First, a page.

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The power of communication – “The best goalkeeper is not the one who makes the most saves, but the one who prevents the most attacks.”

What you need to know about communication

The Goalkeeper is the last player – the one who watches the game from behind, the one that sees every other player on the field. This vantage point gives the goalkeeper the inherent responsibility to guide his team into according positions by simply speaking instructions. We are human, we talk, and we talk all the time. It is silly to not use this natural gift as a tool to help our team’s chances in winning the game. Giving your teammate the necessary information can be the difference that determines the outcome of a match. However, knowing what to say, when to say it, how to say it, and what words to use is the primary challenge that faces most youth goalkeepers today. Goalkeeper communication needs to be instructive, efficient, direct, and clear. 

Communicate with clear instruction

Prioritize where the communication is needed. Give organized instruction. Use a few words. Put a name or number on it. Create a sense of accountability. 

Improving your communication as a goalkeeper - Keeper Portal

Goalkeeper communication: what to say

Communication with Possession

  • ‘’Time’’ or ‘’Man on’’ or “Turn” – if player on the ball has pressure from opponent or time and space to turn and dribble
  • “See (Name)” or “Play (Name)” – when you see a pass option that is a clear advantage for the ball to go
  • “I am here” or “You got support” – when showing a passing line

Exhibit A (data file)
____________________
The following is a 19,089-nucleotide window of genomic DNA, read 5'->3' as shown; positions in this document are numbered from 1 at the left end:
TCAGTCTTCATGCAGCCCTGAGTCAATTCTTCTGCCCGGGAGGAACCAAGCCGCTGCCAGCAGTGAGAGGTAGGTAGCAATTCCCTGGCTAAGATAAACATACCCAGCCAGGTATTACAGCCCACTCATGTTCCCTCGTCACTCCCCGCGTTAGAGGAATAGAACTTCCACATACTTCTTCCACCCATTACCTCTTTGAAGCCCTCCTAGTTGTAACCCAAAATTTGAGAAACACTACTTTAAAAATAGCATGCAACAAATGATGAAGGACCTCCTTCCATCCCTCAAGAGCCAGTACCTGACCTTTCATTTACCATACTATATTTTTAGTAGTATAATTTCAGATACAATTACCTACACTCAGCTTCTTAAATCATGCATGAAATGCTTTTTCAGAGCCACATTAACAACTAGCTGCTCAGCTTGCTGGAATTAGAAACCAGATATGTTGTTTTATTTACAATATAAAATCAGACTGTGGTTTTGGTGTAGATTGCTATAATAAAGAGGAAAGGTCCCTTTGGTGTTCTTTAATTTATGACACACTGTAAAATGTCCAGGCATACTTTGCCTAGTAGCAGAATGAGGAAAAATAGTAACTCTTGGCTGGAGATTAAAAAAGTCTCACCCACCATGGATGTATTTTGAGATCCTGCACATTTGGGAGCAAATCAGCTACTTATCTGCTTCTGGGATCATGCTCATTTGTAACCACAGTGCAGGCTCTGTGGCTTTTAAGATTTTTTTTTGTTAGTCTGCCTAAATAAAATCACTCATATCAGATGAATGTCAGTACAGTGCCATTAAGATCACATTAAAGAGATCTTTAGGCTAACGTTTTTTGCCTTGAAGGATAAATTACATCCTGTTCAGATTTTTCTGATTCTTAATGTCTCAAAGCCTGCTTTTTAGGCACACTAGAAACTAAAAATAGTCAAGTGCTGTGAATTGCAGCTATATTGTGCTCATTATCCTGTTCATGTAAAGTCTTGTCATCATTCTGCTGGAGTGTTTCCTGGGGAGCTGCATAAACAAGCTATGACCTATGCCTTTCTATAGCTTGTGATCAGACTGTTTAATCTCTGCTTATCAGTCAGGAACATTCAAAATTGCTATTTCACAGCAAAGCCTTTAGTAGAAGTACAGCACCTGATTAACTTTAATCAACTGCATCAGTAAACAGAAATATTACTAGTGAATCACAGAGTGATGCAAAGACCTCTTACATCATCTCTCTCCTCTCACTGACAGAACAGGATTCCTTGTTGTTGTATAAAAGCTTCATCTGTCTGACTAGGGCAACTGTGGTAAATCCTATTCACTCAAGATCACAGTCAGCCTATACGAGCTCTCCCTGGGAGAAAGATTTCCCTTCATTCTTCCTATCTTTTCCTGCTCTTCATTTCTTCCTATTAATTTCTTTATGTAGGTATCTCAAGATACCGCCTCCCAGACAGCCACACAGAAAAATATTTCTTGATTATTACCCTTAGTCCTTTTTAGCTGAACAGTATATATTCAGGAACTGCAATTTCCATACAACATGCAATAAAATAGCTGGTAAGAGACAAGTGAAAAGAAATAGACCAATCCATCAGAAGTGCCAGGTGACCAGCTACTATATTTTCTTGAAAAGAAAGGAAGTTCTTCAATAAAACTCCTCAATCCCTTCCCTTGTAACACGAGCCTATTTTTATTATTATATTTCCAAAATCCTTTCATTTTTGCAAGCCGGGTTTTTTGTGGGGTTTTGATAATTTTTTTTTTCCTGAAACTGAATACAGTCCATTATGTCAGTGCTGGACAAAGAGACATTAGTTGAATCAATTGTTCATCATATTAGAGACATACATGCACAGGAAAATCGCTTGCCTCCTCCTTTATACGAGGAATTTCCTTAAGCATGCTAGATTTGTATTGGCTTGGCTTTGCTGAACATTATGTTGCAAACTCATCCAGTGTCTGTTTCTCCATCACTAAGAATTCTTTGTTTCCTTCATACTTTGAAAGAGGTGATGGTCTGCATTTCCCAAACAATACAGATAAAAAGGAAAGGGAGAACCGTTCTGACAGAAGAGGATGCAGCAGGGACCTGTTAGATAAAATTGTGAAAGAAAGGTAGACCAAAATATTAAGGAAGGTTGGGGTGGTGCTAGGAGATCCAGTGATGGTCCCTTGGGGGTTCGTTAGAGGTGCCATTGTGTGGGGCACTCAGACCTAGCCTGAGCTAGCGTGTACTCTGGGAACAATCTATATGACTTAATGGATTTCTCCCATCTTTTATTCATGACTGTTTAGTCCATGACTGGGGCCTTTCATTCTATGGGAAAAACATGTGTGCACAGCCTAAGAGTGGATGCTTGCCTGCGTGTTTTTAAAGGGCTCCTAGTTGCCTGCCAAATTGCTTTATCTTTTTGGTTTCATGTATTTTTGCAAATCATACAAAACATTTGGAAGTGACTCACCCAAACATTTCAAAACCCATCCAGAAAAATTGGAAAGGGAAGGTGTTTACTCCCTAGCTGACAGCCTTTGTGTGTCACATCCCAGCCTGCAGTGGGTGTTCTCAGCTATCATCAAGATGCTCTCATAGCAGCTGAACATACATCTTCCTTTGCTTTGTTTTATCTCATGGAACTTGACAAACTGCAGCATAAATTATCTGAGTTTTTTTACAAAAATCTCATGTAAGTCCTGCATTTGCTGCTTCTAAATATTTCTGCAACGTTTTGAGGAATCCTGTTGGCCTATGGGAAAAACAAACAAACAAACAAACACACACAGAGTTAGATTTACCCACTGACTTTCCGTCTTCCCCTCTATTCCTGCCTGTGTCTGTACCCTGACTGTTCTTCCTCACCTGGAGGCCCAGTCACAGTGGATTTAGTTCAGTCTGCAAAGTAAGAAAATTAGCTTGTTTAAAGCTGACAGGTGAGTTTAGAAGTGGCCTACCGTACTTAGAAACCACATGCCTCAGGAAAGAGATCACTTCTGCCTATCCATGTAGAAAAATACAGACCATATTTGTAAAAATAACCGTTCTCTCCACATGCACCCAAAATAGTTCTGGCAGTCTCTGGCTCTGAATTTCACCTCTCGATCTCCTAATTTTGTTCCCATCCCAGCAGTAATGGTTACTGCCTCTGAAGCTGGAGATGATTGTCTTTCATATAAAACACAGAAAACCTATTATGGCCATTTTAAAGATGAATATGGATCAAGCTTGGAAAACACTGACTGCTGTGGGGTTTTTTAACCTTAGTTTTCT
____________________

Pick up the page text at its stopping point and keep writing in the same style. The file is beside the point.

• “(Name) Tuck In” – when addressing the weak side if too spread out in the attack
  • “Keep an Eye on (Number)” – when an opponent is not in the vision of our defenders – just in case we suddenly lose possession

Communication on Defense

  • Shouting “Keeper’’ when claiming the ball. 
  • Shouting “Away’’ when not coming out for the cross.
  • Making teammates aware of unmarked opponents or the opponent making a run –  ‘’(Name) right shoulder’’ or “(Name)left shoulder”
  • Telling your team to get up the field – ”Push-up’’ or ‘’get up’ or ‘’out’’
  • “Contain” or “No Foul” to let your defender know not to jump at the ball
  • “Force Wide” or “Force Right” or “Force Left” to help the defender show the ball to an attacker’s weak foot or to a weak side of the play. These words are essential when the ball is around your 18 yard box.
  • “Press” is used when you want your team to apply pressure all around

The best way to practice communication is to create small sided games and propaedeutic exercises that simulate the game scenario and generate decision making on the goalkeeper’s side. Example: incoming cross, lateral or central through ball, goalkeeper decides if to come claim the cross (shout “keeper”) or stay in goal (shout “away”) Example: simulate a counter attack situation, with defending and attacking players, the Goalkeeper must organize his defense. 

For youth goalkeepers, speaking to their team might be uncomfortable because either they don’t know what to say or they are still in a position of watching the ball and not the play. The best way to solve this is to let the goalkeeper re-explain the drills in practice, or reiterate what the coach said on the tactical side before a game, at half time, and after the game. This gives the goalkeeper confidence in front of his team, but most importantly reassurance that what the goalkeeper is saying is actually accurate and everyone is on the same page. Communication is a team effort, not just one person. It really shouldn’t be the coach’s job to communicate for everyone because then the players are not thinking they are just obeying, hence not learning and not growing team chemistry.